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Network Effects in Bullying – Robertson – Hirshon

The spread of the bullying has strong network effects stemming from both direct and informational benefits. The articles I found describe some causes of bullying, from following the crowd to maintaining popularity. In both situations, network effects are present without being explicitly named. 

The article “Why Do Decent People Bully” (Robertson) presents cognitive dissonance and the brain’s need for consistency as causes for why a person with no initial intention to bully might begin. Robertson uses the story of a group of teenagers bullying their bus monitor to illustrate this point. The bullying begins small. Then with encouragement, the initial small tease escalates to harassment. As each incremental insult is justified by the previous one. The brain thinks: “If I am insulting person A, I must have a reason à Person A must deserve to be insulted à I should continue to do so”.

The podcast “Popularity and Bullying” (Hirshon) explores how aggression increases with popularity. The second-most popular tier tends to be most aggressive. The most popular tier however, is significantly less so.


A “network effect” is the effect that someone else’s action has on your own. Network effects result from “direct benefits” and “informational benefits”. A direct benefit is the advantage a person gains by doing the same action as the crowd. An Informational benefit is the use of the information revealed by other’s choices. For example, if an unfamiliar restaurant is crowded it might be because the crowd knows something you don’t – that the food is good.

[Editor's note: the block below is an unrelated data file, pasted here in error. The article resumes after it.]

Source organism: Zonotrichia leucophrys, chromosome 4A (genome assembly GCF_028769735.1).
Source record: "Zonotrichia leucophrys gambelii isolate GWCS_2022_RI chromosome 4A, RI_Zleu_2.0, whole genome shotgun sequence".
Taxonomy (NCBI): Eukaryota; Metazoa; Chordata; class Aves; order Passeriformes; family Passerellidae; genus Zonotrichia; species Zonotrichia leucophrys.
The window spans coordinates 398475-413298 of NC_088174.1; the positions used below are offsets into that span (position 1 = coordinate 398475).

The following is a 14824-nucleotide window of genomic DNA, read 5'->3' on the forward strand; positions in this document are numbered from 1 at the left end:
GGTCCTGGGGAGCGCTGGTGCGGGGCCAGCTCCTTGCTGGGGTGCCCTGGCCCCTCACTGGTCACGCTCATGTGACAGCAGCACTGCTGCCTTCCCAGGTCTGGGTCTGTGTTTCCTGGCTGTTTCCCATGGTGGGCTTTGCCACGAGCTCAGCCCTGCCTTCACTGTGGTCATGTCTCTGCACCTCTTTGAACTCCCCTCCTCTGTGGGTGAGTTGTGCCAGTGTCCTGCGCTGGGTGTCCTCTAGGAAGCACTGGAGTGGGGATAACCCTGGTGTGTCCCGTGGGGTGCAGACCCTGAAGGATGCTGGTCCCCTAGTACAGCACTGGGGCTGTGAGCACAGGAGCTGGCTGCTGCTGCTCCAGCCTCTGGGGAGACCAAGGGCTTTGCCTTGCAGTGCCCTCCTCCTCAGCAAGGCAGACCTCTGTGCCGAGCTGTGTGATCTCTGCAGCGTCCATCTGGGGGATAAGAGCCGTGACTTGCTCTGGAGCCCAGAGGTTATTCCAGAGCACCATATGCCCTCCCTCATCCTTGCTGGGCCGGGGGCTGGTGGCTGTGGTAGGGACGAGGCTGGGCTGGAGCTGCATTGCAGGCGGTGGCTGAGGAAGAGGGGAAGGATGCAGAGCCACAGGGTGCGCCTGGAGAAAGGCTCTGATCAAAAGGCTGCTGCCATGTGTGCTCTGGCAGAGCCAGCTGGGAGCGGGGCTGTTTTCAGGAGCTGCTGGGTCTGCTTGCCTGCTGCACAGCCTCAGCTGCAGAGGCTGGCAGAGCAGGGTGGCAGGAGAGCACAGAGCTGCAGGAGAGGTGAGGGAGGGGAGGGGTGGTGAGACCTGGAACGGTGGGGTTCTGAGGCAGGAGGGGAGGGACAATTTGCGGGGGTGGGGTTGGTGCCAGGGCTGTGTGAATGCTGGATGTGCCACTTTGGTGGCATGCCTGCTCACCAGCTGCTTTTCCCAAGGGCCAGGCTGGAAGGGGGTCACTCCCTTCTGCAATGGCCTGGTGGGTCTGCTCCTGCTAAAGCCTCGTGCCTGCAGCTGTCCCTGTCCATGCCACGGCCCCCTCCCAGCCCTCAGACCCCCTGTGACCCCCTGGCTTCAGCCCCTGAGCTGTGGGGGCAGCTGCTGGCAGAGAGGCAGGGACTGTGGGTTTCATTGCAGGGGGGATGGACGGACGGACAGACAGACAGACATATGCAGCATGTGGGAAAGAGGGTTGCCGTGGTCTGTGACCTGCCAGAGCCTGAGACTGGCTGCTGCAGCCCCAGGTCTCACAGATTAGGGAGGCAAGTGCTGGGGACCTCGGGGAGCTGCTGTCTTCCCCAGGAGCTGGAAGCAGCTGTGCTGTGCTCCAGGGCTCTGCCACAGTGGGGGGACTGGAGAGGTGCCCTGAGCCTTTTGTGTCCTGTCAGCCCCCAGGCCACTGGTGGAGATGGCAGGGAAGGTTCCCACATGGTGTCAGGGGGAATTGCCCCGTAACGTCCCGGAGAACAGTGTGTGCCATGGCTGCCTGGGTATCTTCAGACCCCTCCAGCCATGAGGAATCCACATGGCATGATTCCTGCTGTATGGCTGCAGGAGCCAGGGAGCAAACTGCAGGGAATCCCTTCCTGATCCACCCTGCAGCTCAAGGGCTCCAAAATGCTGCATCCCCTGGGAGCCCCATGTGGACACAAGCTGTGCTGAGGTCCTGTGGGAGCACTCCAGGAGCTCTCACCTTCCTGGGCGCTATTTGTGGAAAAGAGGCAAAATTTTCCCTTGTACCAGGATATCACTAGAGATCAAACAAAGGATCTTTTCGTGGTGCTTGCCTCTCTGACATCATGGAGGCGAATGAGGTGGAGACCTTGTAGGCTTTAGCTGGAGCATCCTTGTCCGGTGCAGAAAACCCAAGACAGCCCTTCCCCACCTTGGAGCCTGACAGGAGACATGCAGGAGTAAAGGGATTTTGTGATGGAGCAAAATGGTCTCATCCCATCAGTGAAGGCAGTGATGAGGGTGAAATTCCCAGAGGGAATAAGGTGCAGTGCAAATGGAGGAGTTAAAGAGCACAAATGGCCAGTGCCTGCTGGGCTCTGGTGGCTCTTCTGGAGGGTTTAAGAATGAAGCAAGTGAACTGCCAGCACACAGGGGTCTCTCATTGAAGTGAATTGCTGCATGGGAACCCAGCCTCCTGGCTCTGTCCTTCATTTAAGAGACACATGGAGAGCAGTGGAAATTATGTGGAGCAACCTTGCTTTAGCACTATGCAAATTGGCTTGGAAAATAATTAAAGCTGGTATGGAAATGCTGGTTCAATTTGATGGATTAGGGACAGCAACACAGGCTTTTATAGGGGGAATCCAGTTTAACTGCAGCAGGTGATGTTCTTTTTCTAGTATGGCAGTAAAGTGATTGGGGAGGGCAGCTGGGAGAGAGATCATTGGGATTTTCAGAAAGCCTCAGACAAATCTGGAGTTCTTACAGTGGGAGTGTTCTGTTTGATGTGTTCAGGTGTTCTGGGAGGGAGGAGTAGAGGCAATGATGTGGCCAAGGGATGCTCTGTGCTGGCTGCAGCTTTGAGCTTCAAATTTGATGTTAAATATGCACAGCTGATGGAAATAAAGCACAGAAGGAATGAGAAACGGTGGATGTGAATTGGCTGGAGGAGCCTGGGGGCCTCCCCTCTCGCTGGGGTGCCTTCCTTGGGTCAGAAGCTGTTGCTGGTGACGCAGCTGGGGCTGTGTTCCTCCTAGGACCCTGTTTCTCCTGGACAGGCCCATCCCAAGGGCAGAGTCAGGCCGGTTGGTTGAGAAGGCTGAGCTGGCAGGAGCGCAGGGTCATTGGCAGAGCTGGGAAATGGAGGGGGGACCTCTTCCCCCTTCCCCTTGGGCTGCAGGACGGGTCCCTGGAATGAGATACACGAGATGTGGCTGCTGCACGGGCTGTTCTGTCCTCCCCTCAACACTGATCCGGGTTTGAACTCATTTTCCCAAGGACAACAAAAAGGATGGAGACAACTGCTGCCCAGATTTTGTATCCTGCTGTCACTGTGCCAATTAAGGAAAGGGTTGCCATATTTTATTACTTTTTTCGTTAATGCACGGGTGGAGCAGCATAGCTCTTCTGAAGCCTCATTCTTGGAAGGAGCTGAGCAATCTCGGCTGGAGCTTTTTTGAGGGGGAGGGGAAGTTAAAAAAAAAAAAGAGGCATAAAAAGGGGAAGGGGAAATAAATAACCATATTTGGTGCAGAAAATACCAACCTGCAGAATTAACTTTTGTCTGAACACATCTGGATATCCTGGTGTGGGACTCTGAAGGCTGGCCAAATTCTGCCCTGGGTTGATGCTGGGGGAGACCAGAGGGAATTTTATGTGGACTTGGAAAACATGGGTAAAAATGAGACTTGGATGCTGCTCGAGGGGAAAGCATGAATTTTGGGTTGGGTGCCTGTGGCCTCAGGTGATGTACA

There are two main direct benefits of bullying presented here: First, increased aggression is linked to increased popularity. There is a subconscious feeling that by bullying those less popular, an individual can increase his or her own popularity. Second, joining the crowd can make you safe from bullying. If everyone is bullying person A, then they are not bullying you.

In this case, the informational benefit is similar to the cognitive “consistency” discussed in Robertson: If everyone is bullying person A and/or I am bullying person A, there must be something bad about person A. Thus the chain of “Person A must deserve to be insulted à I should insult Person A” begins.


The spread of bullying with networks effects presents a scary, though not surprising reality. Network effects lead to information cascades where everyone does the same thing because that is was the previous people did. In information cascades, people are behaving rationally based on the available information but their actions are not what is actually best for themselves or others. The example in class uses he red and blue marbles in the urns. After two red marbles are pulled, everyone thereafter guessed red – even if people 3 through 100 pick blue marbles. If after guess everyone looked at all the marbles, they would regret all guessing red.

Bullying spreads like an information cascade. The story in Robertson is a clear example of this. The bullying began relatively suddenly and spread rapidly. After being confronted for their actions, many of the teenagers “expressed apparently genuine remorse”. This parallel suggests that in some cases, bullying is the rational choice – just like guess red in the marbles and urn example. Bullying is an expected part of almost every child’s life – whether they bully, are bullied, or know someone who is bullied; network effects suggest this will not change. On the bright side, network effects also suggest ways to prevent bullying: Information cascades can be easily disrupted by revealing what people actually know instead of just what their choice or action was. By giving kids information to recognize when they are becoming a bully, future “bullying cascades” can potentially be prevented.


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